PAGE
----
Blessings and curses are front and center in this week’s Torah reading Ki Tavo.
Why did Ezra the Scribe believe it was critical that the Jewish People read these blessings and curses before Rosh Hashanah?
As we turn the corner on the calendar, we also have an opportunity for a new start and to make our covenant with God flourish.
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At the start of the this week’s parasha, Ki Tavo, the Israelites in the wilderness are asked to imagine all the blessings they will receive inside the Land of Israel, if they fulfill their part of the deal with God.
At the end of the parasha, those same Israelites are threatened with 54 verses of curses detailing the punishments awaiting them, “if you fail to observe faithfully all the terms of this teaching.” (Deuteronomy 28:58)
The Talmud, in Tractate Megillah, tells us that Ezra the Scribe decreed that, for all time, the Jewish people would read the blessings and curses of our parsha before Rosh Hashanah (BT Megillah 31b).
Jews of the Land of Israel, who in ancient times completed the cycle of Torah reading in three years, wouldn’t read these threatening chapters before Rosh Hashana each year, as we do. They probably would have had to take out a second Torah scroll and read the curses in addition to the parasha of the week.
Why did Ezra believe it was critical that the Jewish people read the blessings and curses before Rosh Hashanah?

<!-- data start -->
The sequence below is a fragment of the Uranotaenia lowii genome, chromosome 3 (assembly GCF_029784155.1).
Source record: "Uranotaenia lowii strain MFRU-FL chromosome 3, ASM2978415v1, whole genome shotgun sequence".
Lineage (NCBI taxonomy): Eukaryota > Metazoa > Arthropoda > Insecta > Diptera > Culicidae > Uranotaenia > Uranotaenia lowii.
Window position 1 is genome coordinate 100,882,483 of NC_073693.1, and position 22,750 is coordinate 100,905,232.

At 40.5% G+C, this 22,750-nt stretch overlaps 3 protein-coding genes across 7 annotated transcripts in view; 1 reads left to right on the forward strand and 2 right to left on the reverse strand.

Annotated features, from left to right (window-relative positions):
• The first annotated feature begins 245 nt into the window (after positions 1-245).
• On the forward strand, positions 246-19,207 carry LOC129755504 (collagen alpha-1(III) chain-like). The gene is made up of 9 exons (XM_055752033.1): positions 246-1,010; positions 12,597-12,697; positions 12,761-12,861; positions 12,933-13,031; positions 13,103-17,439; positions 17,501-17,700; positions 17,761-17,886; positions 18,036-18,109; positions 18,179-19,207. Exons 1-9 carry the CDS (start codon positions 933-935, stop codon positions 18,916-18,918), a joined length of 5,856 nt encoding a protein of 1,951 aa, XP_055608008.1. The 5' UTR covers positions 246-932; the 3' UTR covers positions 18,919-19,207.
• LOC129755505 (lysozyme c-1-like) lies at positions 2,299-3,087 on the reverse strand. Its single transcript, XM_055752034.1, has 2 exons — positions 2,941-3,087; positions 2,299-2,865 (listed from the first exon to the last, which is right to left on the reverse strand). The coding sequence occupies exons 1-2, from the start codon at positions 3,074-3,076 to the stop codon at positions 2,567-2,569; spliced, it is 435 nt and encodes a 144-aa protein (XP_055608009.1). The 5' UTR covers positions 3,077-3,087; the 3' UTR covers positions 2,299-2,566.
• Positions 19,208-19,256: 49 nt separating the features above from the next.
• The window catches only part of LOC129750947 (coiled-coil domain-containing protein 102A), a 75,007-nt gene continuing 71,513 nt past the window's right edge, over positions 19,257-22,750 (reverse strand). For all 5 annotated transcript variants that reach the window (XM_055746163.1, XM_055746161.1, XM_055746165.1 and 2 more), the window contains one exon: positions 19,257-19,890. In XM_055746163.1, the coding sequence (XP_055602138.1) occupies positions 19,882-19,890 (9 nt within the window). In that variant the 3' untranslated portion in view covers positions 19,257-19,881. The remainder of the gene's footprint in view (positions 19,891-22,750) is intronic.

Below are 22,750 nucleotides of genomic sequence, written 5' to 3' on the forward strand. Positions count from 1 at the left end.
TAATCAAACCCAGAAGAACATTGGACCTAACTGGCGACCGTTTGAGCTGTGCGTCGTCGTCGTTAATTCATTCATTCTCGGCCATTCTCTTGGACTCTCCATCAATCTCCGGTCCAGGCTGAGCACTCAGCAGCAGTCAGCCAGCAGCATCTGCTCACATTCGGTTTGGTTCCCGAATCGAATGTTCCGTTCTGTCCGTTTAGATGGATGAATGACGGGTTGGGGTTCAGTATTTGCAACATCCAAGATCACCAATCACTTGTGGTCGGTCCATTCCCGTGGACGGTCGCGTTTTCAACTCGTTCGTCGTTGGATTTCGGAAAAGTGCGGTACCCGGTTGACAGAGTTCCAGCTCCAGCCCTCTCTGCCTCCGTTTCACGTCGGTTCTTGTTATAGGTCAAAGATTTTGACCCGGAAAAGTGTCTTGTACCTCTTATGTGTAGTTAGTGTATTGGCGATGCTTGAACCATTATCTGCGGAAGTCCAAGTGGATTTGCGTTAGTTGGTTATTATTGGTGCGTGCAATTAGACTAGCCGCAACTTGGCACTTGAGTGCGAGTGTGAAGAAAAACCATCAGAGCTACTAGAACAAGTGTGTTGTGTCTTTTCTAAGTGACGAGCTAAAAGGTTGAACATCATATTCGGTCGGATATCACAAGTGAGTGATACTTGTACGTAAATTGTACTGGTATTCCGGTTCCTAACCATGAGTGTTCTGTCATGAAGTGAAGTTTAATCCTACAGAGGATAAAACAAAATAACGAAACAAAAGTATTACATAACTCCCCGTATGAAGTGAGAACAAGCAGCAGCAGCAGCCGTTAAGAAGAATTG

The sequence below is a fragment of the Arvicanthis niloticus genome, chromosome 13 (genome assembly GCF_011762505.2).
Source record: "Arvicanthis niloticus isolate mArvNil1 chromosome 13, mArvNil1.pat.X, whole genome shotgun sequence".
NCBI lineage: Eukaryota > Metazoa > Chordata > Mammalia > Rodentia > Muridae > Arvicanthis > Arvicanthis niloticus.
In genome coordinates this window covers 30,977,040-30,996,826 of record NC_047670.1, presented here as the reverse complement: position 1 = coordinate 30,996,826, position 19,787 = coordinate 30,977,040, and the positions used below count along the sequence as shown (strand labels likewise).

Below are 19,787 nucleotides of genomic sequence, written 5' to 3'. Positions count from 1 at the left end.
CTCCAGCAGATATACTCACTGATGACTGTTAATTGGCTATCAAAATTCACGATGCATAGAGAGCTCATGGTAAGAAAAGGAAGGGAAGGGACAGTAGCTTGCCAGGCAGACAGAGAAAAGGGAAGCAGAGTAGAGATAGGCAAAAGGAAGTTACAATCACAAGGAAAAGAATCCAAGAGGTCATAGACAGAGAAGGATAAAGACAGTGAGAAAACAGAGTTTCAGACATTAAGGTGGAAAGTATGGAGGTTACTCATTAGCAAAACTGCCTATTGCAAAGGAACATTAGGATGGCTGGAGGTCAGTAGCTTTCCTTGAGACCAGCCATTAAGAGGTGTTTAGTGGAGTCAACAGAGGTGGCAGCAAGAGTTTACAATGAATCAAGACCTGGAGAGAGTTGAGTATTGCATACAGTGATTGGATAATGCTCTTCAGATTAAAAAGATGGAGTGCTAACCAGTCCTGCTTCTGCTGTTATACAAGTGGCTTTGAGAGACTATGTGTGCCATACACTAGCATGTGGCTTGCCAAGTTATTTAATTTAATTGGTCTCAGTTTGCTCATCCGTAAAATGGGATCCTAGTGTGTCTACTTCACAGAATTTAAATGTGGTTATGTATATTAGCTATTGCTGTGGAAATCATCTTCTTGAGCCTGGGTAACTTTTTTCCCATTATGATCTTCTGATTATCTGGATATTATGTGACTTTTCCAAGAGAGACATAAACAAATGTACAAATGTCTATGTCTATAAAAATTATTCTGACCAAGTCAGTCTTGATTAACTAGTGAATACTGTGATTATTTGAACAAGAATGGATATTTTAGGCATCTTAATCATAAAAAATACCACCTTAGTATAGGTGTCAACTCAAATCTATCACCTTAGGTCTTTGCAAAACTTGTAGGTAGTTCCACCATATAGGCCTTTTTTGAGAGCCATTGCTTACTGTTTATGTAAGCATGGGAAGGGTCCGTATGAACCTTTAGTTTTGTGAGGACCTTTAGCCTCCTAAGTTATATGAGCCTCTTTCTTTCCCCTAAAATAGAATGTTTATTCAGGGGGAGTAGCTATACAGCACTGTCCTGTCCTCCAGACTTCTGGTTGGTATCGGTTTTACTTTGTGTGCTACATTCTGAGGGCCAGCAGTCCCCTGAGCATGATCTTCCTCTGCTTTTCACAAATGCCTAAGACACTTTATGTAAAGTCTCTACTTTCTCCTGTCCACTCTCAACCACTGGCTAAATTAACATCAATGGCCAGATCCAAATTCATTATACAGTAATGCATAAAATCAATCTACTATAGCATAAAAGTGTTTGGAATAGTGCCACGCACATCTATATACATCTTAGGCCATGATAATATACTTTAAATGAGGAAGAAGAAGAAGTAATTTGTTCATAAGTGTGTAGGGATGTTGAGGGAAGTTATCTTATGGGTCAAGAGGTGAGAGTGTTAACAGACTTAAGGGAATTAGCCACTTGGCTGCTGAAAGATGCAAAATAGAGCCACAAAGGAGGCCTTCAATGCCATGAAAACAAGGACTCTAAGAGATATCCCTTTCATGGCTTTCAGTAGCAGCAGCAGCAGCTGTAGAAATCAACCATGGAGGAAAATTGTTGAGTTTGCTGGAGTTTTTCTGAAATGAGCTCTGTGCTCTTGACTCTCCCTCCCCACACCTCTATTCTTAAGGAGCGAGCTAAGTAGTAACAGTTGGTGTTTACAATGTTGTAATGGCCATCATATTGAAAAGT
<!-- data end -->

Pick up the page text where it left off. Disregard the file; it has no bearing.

One explanation comes from the Rabbi Abaye in the Talmud, who says, “So that the year may end along with its curses.” As we finish the year, we read all of the curses, putting them behind us, as if to say, so should our troubles be behind us. They should end and after that, we can begin the new year with a clean slate.
Maybe the reason why I like this explanation is because it is hard for me to accept the theological nexus of cause and effect behind these verses. It is similar to the behavior of parents, who present their child with the consequences of his or her actions. I don’t think it ever works, and I don’t think Jewish people took it too seriously, whether it is right or wrong.
Abaye is just an example of someone trying to give a different explanation. However, we found our own way. What Jewish people know best is how to create “the factories of Bilaam,” in the language of Israeli poet Yehuda Amichai, to turn the curses into blessings.
In tractate Ta’anit (20a), the rabbis take verses from Megillat Eicha and prophets that describe our troubles after the destruction of the Temple and in the most creative ways turn them into blessings.
That’s the art I admire in our Jewish peoplehood, the art that makes our covenant with God flourish.
I will end with the verses from piyut (liturgical poem) written by Avraham Hazzan Gerundi, the 13th-century Spanish rabbi, entitled “Ahot Ketanah,” Little Sister.
The little sister, her prayers,
she arranges, and her praises she recites.
Please, God, heal her illnesses now.
May the year and its curses come to an end!
Be strong and rejoice,
And you shall ascend to Zion.
And He shall declare:
“Clear! Clear! Her paths.”
May the New Year and its blessings begin! And I will add, may we have an ability to turn the curses, if they come, into blessings.
Shavua Tov from Schechter.
Irina Gritsevskaya directs Midreshet Schechter, Schechter’s program offering bet midrash study to the general public in Israel and Midreshet Yerushalayim, Schechter’s network of Jewish educational programs, camps and communities in Ukraine. She holds a BA from Hebrew University in Jerusalem, a law degree from Bar Ilan University and was ordained by the Schechter Rabbinical Seminary. A native of St. Petersburg, Rabbi Gritsevskaya made aliya as a teenager and currently lives in Ramat Aviv.